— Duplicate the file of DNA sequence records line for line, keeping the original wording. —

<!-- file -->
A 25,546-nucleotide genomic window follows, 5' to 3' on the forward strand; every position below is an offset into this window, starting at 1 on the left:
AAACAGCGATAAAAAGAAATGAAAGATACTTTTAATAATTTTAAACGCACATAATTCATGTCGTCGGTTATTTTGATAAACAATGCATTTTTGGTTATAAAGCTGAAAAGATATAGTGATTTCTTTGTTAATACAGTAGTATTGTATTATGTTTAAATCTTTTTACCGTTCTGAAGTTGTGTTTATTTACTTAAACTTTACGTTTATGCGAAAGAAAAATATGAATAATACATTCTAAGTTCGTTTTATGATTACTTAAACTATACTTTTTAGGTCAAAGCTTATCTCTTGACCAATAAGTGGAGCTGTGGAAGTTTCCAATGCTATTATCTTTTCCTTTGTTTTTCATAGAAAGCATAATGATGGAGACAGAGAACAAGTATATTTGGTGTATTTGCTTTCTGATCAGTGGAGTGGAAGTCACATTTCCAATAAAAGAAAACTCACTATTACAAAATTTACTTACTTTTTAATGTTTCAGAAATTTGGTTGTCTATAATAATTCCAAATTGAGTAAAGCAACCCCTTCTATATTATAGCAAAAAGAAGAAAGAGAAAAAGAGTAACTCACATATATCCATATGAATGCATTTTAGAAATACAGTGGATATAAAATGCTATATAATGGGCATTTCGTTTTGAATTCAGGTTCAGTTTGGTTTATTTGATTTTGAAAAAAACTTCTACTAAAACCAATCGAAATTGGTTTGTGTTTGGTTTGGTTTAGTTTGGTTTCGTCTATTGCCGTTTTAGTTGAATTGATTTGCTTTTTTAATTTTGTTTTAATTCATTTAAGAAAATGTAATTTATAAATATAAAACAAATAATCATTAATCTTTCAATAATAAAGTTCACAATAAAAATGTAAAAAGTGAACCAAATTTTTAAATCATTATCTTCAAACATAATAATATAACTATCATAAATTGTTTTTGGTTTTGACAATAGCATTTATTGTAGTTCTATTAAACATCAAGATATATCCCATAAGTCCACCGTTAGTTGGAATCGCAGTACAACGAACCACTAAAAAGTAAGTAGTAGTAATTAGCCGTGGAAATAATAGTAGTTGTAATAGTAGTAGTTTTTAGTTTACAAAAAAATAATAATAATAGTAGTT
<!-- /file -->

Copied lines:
A 25,546-nucleotide genomic window follows, 5' to 3' on the forward strand; every position below is an offset into this window, starting at 1 on the left:
AAACAGCGATAAAAAGAAATGAAAGATACTTTTAATAATTTTAAACGCACATAATTCATGTCGTCGGTTATTTTGATAAACAATGCATTTTTGGTTATAAAGCTGAAAAGATATAGTGATTTCTTTGTTAATACAGTAGTATTGTATTATGTTTAAATCTTTTTACCGTTCTGAAGTTGTGTTTATTTACTTAAACTTTACGTTTATGCGAAAGAAAAATATGAATAATACATTCTAAGTTCGTTTTATGATTACTTAAACTATACTTTTTAGGTCAAAGCTTATCTCTTGACCAATAAGTGGAGCTGTGGAAGTTTCCAATGCTATTATCTTTTCCTTTGTTTTTCATAGAAAGCATAATGATGGAGACAGAGAACAAGTATATTTGGTGTATTTGCTTTCTGATCAGTGGAGTGGAAGTCACATTTCCAATAAAAGAAAACTCACTATTACAAAATTTACTTACTTTTTAATGTTTCAGAAATTTGGTTGTCTATAATAATTCCAAATTGAGTAAAGCAACCCCTTCTATATTATAGCAAAAAGAAGAAAGAGAAAAAGAGTAACTCACATATATCCATATGAATGCATTTTAGAAATACAGTGGATATAAAATGCTATATAATGGGCATTTCGTTTTGAATTCAGGTTCAGTTTGGTTTATTTGATTTTGAAAAAAACTTCTACTAAAACCAATCGAAATTGGTTTGTGTTTGGTTTGGTTTAGTTTGGTTTCGTCTATTGCCGTTTTAGTTGAATTGATTTGCTTTTTTAATTTTGTTTTAATTCATTTAAGAAAATGTAATTTATAAATATAAAACAAATAATCATTAATCTTTCAATAATAAAGTTCACAATAAAAATGTAAAAAGTGAACCAAATTTTTAAATCATTATCTTCAAACATAATAATATAACTATCATAAATTGTTTTTGGTTTTGACAATAGCATTTATTGTAGTTCTATTAAACATCAAGATATATCCCATAAGTCCACCGTTAGTTGGAATCGCAGTACAACGAACCACTAAAAAGTAAGTAGTAGTAATTAGCCGTGGAAATAATAGTAGTTGTAATAGTAGTAGTTTTTAGTTTACAAAAAAATAATAATAATAGTAGTT